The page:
Developing a Parenting Style That Works for You and Your Family
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Developing an effective parenting style that works for your family is vital to a happy home life. There are various aspects to parenting that will be covered in this article, including setting and holding positive and realistic expectations, communicating effectively with your children, and setting and implementing boundaries for acceptable behavior.
It is also highly desirable that if you are co-parenting with a partner, you and your partner apply a consistently compatible parenting style. This is worth spending some time working on together if you feel there are some major discrepancies between your parenting style and that of your partner.
Here are ten key points for creating a parenting style that is positive, balanced and successful:
Believe that your children are capable of being happy, healthy, well-behaved, polite and friendly. This is really important, as our expectations are such a major factor in creating the outcome in any area of our lives. If you have strong positive expectations of what your children are capable of, they will tend to prove you right, and the same goes for having negative expectations. A great parenting style incorporates a strong focus on what you want to experience with your children, and a conviction that it is not only possible but inevitable.
Respect your children and treat them as intelligent beings rather than talking down to them. You can maintain your position of authority while still allowing your children to feel valued and understood. When you treat people with respect and consideration, they tend to respond accordingly, and this applies just as much to your children as to anyone!
Avoid having unrealistic expectations of your children. Not everyone is going to be a straight-A student or a sports star. Pushing children too hard, or in directions that don’t align with their talents and desires just creates tension and resistance. Part of a positive and nurturing parenting style includes allowing your children to be who they are and encouraging them to do the things that they love to do.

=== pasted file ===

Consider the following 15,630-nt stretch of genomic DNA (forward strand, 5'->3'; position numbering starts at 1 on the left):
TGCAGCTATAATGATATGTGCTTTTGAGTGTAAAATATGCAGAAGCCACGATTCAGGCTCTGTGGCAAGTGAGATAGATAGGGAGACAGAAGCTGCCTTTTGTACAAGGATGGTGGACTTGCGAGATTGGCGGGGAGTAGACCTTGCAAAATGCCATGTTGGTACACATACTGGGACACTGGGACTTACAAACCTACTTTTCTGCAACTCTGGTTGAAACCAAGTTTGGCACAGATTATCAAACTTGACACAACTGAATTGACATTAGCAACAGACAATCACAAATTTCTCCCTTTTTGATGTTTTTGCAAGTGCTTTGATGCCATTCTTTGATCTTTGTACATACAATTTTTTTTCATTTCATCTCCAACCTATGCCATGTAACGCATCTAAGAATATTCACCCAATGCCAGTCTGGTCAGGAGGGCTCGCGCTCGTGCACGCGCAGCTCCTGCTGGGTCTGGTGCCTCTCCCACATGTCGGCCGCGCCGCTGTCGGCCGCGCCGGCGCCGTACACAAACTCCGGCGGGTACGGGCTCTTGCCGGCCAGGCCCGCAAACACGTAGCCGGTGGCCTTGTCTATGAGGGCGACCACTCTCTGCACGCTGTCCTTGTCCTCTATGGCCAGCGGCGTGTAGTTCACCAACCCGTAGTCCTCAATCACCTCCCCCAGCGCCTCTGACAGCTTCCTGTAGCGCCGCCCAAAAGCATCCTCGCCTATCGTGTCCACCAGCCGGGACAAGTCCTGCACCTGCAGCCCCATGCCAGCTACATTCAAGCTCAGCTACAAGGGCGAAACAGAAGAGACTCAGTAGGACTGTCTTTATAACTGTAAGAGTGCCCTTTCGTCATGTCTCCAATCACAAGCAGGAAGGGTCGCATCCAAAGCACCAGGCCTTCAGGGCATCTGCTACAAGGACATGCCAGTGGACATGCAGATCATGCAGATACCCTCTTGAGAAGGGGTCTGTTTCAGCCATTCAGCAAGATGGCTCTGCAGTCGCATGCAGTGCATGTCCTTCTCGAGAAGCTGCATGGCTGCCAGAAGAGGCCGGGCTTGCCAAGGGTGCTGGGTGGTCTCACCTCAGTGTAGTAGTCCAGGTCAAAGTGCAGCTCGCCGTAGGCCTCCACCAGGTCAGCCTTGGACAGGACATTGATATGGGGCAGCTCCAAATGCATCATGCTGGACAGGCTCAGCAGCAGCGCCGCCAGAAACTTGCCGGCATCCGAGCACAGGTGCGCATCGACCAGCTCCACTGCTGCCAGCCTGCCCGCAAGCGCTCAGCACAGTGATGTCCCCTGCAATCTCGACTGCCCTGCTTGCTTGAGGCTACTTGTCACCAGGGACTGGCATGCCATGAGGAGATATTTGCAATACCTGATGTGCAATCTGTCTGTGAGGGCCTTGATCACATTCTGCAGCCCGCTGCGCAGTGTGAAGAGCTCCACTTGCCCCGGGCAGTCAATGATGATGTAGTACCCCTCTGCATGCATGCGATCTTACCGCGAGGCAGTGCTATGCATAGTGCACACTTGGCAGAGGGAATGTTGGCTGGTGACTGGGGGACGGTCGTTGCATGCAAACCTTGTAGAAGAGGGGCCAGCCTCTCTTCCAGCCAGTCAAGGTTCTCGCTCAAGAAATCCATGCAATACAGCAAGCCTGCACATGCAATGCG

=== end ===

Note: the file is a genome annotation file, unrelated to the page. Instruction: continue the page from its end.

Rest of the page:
Have a clear and reasonable idea of what you expect from your children in terms of behavior. Decide what things you are not willing to tolerate, and what things you are prepared to keep some flexibility about. For example, in my home, speaking rudely is simply not accepted, while not finishing the food on a plate is sometimes excused.
Make it clear to your children what is expected of them. Be prepared to use a lot of repetition for the household rules to be understood, accepted and (mostly) adhered to. State things simply and plainly and give some explanation of the reason for the rules. “Play quietly” can seem more reasonable when the children are made aware (and often reminded) that Daddy is upstairs sleeping after a night-shift, Mommy is working on her website, and the neighbors’ peace and quiet should be respected.
Create as much balance as possible. If children are expected to play quietly all the time, a lot of pent-up energy will be the result. Give them time to blow off steam, too.
Be consistent and be fair. This is one of the very most important points in creating an effective parenting style. If you tolerate a certain behavior one day, and get mad about it the next, children become confused and frustrated. Their respect for the parent and feelings of stability are also compromised, as they don’t feel that they know what to expect from you or their life. Don’t make exceptions for any of your children unless they are based on genuine reasons such as age or physical ability. Explain to your children that it is fair for the three-year-old to do a smaller share of the chores than the five- and seven-year-olds, and that when the older siblings were three, they also did less.